used to say when describing the thing to a friend, "like the skin of a
horse determined to get rid of a gad-fly." The same moment the tiles
on the roof began to clatter like so many castanets in the hands of
giants, and the ground to wriggle and heave. But they were too much
absorbed in what was before their eyes to heed much what went on under
their feet. The oscillatory displacement of the front of the church
did not at most seem to cover more than a hand-breadth, but it was
enough. Down came the plaster surface, with the judge and his mother,
clashing on the pavement below, while the good and the bad yet stood
trembling. A few of the people came running out, thinking the open
square after all safer than the church, but there was no rush to the
open air. The shaking had lasted about twenty seconds, or at most half
a minute, when, without indication to the eyes watching the front,
there came a roaring crash and a huge rumbling, through and far above
which, rose a multitudinous shriek of terror, dismay, and agony, and a
number of men and women issued as if shot from a catapult. Then a few
came straggling out, and then - no more. The roof had fallen upon the
rest.

With the first rush from the church, the shaking ceased utterly, and
the still earth seemed again the immovable thing the English
spectators had conceived her. Of what had taken place there was little
sign on the earth, no sign in the blue sun-glorious heaven; only in
the air there was a cloud of dust so thick as to look almost solid,
and from the cloud, as it seemed, came a ghastly cry, mingled of
shrieks and groans and articulate appeals for help. The cry kept on
issuing, while the calm front of the church, dominated by that
frightful canopy, went on displaying the assembled nations delivered
from their awful judge. While the multitude groaned within, it spread
itself out to the sun in silent composure, welcoming and cherishing
his rays in what was left of its gorgeous hues.

The Porsons stood for a moment stunned, came to their senses, and made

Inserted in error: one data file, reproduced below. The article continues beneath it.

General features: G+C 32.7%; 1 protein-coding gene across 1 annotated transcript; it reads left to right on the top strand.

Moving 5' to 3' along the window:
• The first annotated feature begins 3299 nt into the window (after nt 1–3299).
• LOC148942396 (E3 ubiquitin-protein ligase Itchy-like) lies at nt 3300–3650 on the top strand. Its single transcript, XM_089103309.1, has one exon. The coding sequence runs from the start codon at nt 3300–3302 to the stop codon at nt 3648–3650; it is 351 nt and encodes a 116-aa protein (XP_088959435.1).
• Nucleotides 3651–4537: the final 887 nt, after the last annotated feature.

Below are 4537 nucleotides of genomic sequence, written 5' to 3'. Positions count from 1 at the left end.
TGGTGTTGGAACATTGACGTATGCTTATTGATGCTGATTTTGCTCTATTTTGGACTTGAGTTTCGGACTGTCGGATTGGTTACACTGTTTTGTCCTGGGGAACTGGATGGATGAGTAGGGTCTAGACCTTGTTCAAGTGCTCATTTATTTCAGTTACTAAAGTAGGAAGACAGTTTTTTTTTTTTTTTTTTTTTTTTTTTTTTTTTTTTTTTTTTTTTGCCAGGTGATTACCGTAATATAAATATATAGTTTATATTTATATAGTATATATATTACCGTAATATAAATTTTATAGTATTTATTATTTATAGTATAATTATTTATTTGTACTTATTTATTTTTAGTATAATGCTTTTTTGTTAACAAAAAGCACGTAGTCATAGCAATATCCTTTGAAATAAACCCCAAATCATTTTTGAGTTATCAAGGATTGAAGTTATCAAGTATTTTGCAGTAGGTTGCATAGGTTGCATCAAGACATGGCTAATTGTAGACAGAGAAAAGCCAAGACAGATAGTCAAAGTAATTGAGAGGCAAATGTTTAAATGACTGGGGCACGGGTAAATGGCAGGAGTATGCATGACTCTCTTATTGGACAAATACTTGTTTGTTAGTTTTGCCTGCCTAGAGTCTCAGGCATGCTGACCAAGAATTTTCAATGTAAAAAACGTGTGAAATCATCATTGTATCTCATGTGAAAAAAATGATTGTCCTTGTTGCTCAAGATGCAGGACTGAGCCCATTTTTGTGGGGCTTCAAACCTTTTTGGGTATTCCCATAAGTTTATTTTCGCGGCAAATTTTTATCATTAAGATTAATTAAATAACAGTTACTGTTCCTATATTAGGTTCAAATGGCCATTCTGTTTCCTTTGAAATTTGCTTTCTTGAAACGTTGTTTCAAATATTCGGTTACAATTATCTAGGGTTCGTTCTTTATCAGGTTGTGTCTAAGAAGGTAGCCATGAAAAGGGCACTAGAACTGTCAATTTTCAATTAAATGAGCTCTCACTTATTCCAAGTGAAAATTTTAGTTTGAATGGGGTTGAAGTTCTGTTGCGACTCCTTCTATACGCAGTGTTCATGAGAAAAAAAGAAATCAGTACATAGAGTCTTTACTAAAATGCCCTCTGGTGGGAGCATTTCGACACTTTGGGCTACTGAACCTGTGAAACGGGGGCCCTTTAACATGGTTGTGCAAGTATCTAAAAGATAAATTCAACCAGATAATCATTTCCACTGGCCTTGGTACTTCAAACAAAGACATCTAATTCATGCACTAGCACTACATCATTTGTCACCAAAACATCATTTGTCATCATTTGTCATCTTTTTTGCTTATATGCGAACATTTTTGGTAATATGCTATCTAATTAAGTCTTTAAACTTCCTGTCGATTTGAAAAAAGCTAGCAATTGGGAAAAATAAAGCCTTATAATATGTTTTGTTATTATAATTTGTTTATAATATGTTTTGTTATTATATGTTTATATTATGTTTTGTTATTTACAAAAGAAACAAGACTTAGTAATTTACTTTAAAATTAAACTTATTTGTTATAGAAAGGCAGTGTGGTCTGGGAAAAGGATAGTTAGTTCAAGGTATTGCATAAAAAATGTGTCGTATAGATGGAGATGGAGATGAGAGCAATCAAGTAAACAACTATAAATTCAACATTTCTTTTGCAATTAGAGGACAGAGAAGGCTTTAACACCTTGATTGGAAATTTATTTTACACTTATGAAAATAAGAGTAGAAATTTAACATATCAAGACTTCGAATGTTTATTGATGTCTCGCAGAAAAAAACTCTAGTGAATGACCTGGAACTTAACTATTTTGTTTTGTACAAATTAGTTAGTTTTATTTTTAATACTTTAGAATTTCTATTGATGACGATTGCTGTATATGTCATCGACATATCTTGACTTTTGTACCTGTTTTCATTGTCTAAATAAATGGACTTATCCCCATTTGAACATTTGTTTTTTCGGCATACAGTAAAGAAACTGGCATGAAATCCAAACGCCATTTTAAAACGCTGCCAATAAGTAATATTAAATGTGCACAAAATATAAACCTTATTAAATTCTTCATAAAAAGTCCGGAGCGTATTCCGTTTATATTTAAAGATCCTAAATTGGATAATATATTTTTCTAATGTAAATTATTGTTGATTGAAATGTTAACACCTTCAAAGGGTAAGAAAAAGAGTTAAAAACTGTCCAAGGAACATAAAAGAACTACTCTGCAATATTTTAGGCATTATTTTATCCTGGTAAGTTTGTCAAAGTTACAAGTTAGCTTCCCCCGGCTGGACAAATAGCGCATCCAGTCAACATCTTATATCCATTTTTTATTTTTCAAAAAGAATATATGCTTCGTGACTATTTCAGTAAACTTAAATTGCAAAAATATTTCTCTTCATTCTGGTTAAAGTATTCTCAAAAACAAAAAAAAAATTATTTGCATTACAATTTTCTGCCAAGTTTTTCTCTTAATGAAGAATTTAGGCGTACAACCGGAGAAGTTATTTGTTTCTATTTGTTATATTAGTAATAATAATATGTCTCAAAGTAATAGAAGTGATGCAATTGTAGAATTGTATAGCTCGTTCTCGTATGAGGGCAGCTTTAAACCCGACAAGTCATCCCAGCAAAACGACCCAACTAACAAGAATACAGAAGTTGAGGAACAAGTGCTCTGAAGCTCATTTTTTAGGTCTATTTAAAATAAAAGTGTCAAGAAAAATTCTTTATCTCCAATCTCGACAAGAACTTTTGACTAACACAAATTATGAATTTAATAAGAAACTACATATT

haste to enter the building. With white faces and trembling hands,
they drew aside the heavy leather curtain that hung within the great
door, but could for a moment see nothing; the air inside seemed filled
with a solid yellow dust As their eyes recovered from the sudden
change of sunlight for gloom, however, they began to distinguish the
larger outlines, and perceived that the floor was one confused heap of
rafters and bricks and tiles and stones and lime. The centre of the
roof had been a great dome; now there was nothing between their eyes
and the clear heaven but the slowly vanishing cloud of ruin. In the
mound below they could at first distinguish nothing human - could not
have told, in the dim chaos, limbs from broken rafters. Eager to help,
they dared not set their feet upon the mass - not that they feared the
walls which another shock might bring upon their heads, but that they
shuddered lest their own added weight should crush some live human
creature they could not descry. Three or four who had received little
or no hurt, were moving about the edges of the heap, vaguely trying to
lift now this, now that, but yielding each attempt in despair, either
from its evident uselessness, or for lack of energy. They would give a
pull at a beam that lay across some writhing figure, find it
immovable, and turn with a groan to some farther cry. How or where
were they to help? Others began to come in with white faces and
terror-stricken eyes; and before long the sepulchral ruin had little
groups all over it, endeavouring in shiftless fashion to bring rescue
to the prisoned souls.

The Porsons saw nothing they could do. Great beams and rafters which
it was beyond their power to move an inch, lay crossed in all
directions; and they could hold little communication with those who
were in a fashion at work. Alas, they were little better than vainly
busy, while the louder moans accompanying their attempts revealed that
they added to the tortures of those they sought to deliver! The two
saw more plainly now, and could distinguish contorted limbs, and here
and there a countenance. The silence, more and more seldom broken, was
growing itself terrible. Had they known how many were buried there,
they would have wondered so few were left able to cry out. At moments
there was absolute stillness in the dreadful place. The heart of
Mrs. Porson began to sink.

"Do come out," she whispered, afraid of her own voice. "I feel so sick
and faint, I fear I shall drop."

As she spoke something touched her leg. She gave a cry and started
aside. It was a hand, but of the body to which it belonged nothing
could be seen. It must have been its last movement; now it stuck there
motionless. Then they spied amid sad sights a sadder still. Upon the
heap, a little way from its edge, sat a child of about three, dressed
like a sailor, gazing down at something - they could not see